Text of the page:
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Section III, Chapter VI

Contents

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SECTION III.

CHAPTER VI.

COMMISSION ON TRAINING CAMP ACTIVITIES.

The following account of the activities of the Commission on Training Camp Activities is based upon an historical sketch submitted by the Education and Recreation Branch, War Plans Division, General Staff. 1

The Commission on Training Camp Activities was appointed by the Secretary of War within a week after the declaration of war by Congress in April,1917. Its purpose, as defined by the Secretary, was not only to work into a comprehensive plan of recreation such private agencies as might legitimately seek to carry on their activities with the troops, but also to establish on its own initiative such recreational and educational activities as might tend to assist the moraleof the troops.

The idea of a commission of this kind originated in Secretary Baker's mind as a result of an investigation made in the summer of 1916 when the American forces were mobilized on the Mexican border. Secretary Baker initiated this study primarily to determine whether our troops were being unnecessarily exposed to the demoralizing influences which are habitually associated with armies and training camps. The report on this situation, which was made to the Secretary August 10, 1916, showed that conditions surrounding our men on the border called for radical changes, and in an attempt to meet the problem by setting up competitive forces to occupy the leisure time of the soldier the idea of the Commission on Training Camp Activities was evolved.

The private agencies which it thus became one of the commission's functions to organize into a single comprehensive plan of Army recreation were the following: Young Men's Christian Association, Knights of Columbus, Jewish Welfare Board, American Library Association, Salvation Army, War Camp Community Service, and Young Women's Christian Association.

YOUNG MEN'S CHRISTIAN ASSOCIATION.

The first organization which made application to work with the troops was the Young Men's Christian Association, and on April 26, 1917, on the indorsement of the commission, the President issued the following Executive order:

The Young Men's Christian Association has in the present emergency, as under similar circumstances in the past, tendered its services for the benefit of enlisted men in both arms of the service. This organization is prepared by experience, approved methods, and assured resources to serve especially the troops in camp and field. It seems best for the interests of the service that it shall continue as a voluntary civilian organization; however, the results obtained are so benefi- cial and bear such a direct relation to efficiency, inasmuch as the association provision contributes to the happiness, content, and morale of the personnel, that in order to unify the civilian betterment activities in the Army and further the work of the organization that has demonstrated its ability to render a service desired by both officers and men, official recognition is hereby given the Young Men's Christian Association as a valuable adjunct and asset to the service. Officers are enjoined to render the fullest practicable assistance and cooperation in the maintenance and extension of the association.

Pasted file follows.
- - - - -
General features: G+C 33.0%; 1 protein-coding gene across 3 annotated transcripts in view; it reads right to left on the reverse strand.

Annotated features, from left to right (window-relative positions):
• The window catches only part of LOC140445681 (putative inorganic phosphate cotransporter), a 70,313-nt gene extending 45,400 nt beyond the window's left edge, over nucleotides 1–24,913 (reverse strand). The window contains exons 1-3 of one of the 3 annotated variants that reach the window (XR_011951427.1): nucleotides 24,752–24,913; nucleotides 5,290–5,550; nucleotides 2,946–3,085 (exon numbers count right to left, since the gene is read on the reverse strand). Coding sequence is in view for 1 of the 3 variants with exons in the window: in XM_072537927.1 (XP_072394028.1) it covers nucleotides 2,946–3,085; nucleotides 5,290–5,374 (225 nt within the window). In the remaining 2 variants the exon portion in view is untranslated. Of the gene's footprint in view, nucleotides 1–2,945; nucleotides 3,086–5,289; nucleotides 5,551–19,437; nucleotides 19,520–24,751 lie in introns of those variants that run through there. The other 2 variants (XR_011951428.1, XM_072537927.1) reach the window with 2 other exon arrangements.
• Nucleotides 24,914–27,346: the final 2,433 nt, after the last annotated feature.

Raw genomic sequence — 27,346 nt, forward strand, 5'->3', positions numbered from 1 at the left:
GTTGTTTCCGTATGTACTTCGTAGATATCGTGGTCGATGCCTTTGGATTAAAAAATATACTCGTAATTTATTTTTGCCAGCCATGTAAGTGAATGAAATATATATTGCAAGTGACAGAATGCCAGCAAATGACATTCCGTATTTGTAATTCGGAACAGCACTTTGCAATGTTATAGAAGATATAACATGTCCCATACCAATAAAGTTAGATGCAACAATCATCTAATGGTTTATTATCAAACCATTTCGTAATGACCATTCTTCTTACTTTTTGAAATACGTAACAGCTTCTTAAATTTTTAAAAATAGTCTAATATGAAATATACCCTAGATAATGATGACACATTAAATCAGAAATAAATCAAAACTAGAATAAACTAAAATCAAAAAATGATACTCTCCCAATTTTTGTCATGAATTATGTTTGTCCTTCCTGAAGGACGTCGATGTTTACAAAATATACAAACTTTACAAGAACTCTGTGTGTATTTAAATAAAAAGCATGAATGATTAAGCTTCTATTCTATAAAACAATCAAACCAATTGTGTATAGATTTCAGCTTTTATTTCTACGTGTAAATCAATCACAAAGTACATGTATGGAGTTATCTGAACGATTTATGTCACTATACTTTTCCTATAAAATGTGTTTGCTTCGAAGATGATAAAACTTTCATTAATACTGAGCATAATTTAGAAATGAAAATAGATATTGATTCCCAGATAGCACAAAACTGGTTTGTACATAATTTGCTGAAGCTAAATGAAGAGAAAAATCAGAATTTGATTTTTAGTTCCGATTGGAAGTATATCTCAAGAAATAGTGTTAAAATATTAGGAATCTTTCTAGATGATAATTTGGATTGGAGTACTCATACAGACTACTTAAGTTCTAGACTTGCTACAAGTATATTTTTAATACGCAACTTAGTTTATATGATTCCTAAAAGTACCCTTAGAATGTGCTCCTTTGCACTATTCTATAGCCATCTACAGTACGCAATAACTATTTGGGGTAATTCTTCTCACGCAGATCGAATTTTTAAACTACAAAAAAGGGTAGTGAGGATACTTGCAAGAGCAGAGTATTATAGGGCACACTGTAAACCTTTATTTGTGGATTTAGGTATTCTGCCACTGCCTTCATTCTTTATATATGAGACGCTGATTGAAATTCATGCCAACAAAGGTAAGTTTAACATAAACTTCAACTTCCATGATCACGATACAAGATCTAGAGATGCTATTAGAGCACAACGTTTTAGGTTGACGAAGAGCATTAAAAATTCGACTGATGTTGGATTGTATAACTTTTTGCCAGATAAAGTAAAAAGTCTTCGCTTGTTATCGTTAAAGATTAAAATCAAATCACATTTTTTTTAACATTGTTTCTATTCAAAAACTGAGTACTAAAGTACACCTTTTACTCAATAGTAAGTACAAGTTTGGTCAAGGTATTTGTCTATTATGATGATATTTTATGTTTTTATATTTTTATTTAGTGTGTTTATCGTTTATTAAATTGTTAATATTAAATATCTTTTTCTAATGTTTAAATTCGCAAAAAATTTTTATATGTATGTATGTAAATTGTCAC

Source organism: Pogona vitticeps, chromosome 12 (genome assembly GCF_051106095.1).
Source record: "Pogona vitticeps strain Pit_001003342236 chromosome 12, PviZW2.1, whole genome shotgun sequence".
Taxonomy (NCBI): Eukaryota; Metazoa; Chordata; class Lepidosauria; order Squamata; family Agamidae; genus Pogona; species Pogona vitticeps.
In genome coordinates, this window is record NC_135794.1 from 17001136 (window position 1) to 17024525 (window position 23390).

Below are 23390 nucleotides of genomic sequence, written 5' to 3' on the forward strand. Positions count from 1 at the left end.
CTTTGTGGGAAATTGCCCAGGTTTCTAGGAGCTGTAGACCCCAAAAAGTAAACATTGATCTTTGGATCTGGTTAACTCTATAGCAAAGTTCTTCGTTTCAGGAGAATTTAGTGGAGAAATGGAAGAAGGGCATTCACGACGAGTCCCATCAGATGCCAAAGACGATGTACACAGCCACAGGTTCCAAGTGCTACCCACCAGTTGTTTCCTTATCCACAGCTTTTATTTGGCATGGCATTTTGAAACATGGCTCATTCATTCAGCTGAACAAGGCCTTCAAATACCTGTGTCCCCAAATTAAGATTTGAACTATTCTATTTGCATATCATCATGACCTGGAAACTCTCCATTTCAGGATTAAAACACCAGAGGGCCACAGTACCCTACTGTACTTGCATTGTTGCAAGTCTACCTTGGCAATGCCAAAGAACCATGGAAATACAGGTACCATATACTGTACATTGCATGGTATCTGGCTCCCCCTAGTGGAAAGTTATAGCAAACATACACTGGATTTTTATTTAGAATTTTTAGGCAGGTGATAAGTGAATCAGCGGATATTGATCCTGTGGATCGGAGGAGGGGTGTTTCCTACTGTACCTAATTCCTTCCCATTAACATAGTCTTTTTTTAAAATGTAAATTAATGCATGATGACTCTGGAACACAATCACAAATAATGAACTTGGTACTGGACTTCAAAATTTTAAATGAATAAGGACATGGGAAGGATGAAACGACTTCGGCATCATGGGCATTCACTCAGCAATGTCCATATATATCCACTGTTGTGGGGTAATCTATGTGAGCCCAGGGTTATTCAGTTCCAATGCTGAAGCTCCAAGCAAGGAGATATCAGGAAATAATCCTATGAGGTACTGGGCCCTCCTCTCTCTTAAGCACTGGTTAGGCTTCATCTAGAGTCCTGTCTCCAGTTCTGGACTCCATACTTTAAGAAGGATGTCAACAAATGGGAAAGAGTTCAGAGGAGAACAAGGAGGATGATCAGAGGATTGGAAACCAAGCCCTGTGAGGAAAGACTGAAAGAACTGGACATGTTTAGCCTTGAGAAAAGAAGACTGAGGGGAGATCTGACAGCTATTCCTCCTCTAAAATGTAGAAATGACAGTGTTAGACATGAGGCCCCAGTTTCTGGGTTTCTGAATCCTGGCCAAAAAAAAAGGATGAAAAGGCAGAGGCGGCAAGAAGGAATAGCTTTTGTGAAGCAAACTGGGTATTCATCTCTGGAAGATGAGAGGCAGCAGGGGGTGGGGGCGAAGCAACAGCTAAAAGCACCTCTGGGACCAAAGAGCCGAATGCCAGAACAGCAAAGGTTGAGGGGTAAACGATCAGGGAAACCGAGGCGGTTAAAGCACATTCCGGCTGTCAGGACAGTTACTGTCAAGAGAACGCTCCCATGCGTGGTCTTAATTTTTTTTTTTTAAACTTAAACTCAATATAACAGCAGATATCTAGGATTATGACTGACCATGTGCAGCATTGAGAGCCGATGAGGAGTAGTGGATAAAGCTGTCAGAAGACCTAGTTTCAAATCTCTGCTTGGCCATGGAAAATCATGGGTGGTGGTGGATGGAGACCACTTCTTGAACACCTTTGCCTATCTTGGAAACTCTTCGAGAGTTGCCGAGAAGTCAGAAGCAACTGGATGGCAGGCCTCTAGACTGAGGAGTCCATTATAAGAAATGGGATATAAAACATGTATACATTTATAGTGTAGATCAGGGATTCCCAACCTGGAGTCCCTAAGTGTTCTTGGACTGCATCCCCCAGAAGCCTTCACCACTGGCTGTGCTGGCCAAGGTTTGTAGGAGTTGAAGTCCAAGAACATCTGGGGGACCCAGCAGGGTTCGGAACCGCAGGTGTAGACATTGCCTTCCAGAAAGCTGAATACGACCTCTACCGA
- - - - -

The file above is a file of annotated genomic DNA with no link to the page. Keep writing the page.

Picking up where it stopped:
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KNIGHTS OF COLUMBUS.

In May, 1917, an application to work with the troops was received from the Knights of Columbus, backed by many prominent Catholics in the United States. The commission felt a natural hesitancy at any unnecessary multiplication of organizations. Inasmuch, however, as active membership in the governing bodies of the Young Men's Christian Association was limited under its constitution, the commission felt that an organization representing the Catholic Church should in justice be allowed to work in the camps. The Knights of Columbus, therefore, was admitted not as a fraternity but as sustaining the same relationship to Catholicism as the Young Men's Christian Association sustained to Protestantism. In 1918, upon the formation of the National Catholic War Council, whose scope was broader than that of the Knights of Columbus, the former became the official representative of the Catholic Church, and the relations of the War Department with the Knights of Columbus and other Catholic organizations were henceforth through the National Catholic War Council.

JEWISH WELFARE BOARD.

On August 16, 1917, the Jewish Welfare Board made application for the right to represent the Jewish faith in recreational work with the troops. The same arguments that served to admit the Knights of Columbus were applicable in this case, and the board was recognized as an agency for coordinating all the Jewish work, which up to that time had been attempted by two or three Jewish bodies.

THREE BRANCHES OF FAITH REPRESENTED.

In consequence of these decisions, the three great branches of faith in America were recognized for recreational service with the troops. Although the lines of demarcation were necessarily rough, the results were fairly satisfactory to the churches. Until the National Catholic War Council was formed, the recognition of the Knights of Columbus as an agency representing the Catholic Church caused some misunderstanding with other fraternal organizations, and in January, 1918, as a result of a conference between the Secretary of War, the chairman of the Commission on Training Camp Activities, and representatives of all the large fraternal orders in the United States the following general order was promulgated by the War Department: